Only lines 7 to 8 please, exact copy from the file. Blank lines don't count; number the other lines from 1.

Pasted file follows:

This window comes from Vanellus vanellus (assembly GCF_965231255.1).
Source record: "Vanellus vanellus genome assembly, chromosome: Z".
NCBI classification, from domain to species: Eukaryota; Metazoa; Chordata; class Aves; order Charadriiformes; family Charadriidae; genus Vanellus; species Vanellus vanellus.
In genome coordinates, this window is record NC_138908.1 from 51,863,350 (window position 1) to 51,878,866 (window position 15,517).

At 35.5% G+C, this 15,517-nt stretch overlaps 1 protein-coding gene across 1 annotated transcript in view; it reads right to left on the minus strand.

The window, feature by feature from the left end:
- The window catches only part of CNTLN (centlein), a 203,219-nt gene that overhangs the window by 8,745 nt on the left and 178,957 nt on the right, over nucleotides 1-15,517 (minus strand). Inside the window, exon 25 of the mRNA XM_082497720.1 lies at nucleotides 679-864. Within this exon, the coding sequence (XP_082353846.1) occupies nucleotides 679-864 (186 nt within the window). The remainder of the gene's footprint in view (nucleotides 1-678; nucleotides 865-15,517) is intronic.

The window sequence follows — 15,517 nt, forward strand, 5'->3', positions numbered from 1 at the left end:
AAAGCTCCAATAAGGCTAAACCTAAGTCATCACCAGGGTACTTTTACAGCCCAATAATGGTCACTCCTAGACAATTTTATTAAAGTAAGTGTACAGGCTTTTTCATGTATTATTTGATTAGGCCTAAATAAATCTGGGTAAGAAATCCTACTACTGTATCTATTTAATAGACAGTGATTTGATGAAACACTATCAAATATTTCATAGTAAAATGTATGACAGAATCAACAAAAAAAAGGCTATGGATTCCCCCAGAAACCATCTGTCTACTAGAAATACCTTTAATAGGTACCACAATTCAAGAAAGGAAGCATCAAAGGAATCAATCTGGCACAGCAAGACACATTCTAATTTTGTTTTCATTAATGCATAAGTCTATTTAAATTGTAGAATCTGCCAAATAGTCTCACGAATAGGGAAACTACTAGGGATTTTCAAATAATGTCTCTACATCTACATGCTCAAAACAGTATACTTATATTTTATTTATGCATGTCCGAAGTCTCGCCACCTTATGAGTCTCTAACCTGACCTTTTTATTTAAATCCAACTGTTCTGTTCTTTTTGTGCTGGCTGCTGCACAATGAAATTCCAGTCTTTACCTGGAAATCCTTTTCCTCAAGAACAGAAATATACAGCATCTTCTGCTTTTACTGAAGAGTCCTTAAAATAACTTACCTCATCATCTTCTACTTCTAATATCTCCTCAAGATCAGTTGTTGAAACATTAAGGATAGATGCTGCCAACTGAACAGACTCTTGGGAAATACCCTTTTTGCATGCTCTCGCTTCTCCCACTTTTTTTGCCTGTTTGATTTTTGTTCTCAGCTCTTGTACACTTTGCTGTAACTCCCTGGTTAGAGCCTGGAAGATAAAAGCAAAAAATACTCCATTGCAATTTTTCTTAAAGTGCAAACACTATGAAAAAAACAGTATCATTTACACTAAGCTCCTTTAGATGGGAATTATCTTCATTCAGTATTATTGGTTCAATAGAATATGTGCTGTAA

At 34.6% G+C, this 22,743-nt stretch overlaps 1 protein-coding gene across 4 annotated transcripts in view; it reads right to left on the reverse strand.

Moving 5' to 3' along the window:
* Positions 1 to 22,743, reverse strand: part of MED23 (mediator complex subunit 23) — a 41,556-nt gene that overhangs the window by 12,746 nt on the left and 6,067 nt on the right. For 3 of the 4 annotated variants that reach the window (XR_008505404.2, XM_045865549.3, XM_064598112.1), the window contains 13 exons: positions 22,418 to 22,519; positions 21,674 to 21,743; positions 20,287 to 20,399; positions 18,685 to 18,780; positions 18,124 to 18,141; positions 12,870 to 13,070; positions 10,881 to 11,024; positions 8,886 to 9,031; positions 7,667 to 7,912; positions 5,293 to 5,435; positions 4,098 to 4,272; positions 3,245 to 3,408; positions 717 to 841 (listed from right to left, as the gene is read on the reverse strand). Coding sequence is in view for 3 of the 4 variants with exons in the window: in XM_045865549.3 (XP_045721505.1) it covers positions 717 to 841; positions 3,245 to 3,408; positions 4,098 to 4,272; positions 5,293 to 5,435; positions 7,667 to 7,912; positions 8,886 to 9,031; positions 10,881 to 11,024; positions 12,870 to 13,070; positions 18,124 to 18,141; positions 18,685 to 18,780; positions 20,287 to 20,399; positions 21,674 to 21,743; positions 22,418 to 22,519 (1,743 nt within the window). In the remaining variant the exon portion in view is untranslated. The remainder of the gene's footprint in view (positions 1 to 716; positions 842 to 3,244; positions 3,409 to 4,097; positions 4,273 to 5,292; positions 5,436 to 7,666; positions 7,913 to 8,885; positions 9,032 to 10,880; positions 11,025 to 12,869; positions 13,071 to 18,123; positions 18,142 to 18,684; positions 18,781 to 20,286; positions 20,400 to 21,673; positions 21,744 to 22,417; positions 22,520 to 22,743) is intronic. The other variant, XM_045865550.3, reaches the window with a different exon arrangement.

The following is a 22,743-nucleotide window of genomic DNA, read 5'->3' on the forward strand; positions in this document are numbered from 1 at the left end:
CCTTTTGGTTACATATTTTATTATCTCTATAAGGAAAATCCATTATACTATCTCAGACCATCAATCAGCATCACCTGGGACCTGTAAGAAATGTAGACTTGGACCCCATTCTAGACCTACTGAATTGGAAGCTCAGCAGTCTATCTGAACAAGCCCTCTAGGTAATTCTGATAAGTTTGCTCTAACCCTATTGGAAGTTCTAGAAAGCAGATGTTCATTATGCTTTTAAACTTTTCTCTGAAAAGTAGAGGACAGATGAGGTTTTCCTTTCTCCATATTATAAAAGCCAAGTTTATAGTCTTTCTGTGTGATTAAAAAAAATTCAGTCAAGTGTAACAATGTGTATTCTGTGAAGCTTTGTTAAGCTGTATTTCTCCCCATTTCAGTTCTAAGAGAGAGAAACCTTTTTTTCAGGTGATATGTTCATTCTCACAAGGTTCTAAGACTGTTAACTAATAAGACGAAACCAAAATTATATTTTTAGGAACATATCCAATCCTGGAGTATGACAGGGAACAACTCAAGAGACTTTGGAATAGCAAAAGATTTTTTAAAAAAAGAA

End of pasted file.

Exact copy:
- The window catches only part of CNTLN (centlein), a 203,219-nt gene that overhangs the window by 8,745 nt on the left and 178,957 nt on the right, over nucleotides 1-15,517 (minus strand). Inside the window, exon 25 of the mRNA XM_082497720.1 lies at nucleotides 679-864. Within this exon, the coding sequence (XP_082353846.1) occupies nucleotides 679-864 (186 nt within the window). The remainder of the gene's footprint in view (nucleotides 1-678; nucleotides 865-15,517) is intronic.

The window sequence follows — 15,517 nt, forward strand, 5'->3', positions numbered from 1 at the left end: